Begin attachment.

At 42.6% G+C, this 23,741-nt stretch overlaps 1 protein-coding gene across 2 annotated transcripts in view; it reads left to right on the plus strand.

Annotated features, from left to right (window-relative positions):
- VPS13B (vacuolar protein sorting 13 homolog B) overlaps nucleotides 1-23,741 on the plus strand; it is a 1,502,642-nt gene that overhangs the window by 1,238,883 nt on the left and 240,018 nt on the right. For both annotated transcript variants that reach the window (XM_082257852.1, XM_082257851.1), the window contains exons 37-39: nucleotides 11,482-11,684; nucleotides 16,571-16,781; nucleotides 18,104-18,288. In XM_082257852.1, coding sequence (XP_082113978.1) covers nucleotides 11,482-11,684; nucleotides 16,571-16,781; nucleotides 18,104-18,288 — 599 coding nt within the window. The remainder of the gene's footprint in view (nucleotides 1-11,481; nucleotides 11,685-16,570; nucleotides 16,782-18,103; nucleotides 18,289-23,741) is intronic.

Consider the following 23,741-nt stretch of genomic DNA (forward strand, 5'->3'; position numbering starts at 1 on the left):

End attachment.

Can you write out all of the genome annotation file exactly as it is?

At 42.6% G+C, this 23,741-nt stretch overlaps 1 protein-coding gene across 2 annotated transcripts in view; it reads left to right on the plus strand.

Annotated features, from left to right (window-relative positions):
- VPS13B (vacuolar protein sorting 13 homolog B) overlaps nucleotides 1-23,741 on the plus strand; it is a 1,502,642-nt gene that overhangs the window by 1,238,883 nt on the left and 240,018 nt on the right. For both annotated transcript variants that reach the window (XM_082257852.1, XM_082257851.1), the window contains exons 37-39: nucleotides 11,482-11,684; nucleotides 16,571-16,781; nucleotides 18,104-18,288. In XM_082257852.1, coding sequence (XP_082113978.1) covers nucleotides 11,482-11,684; nucleotides 16,571-16,781; nucleotides 18,104-18,288 — 599 coding nt within the window. The remainder of the gene's footprint in view (nucleotides 1-11,481; nucleotides 11,685-16,570; nucleotides 16,782-18,103; nucleotides 18,289-23,741) is intronic.

Consider the following 23,741-nt stretch of genomic DNA (forward strand, 5'->3'; position numbering starts at 1 on the left):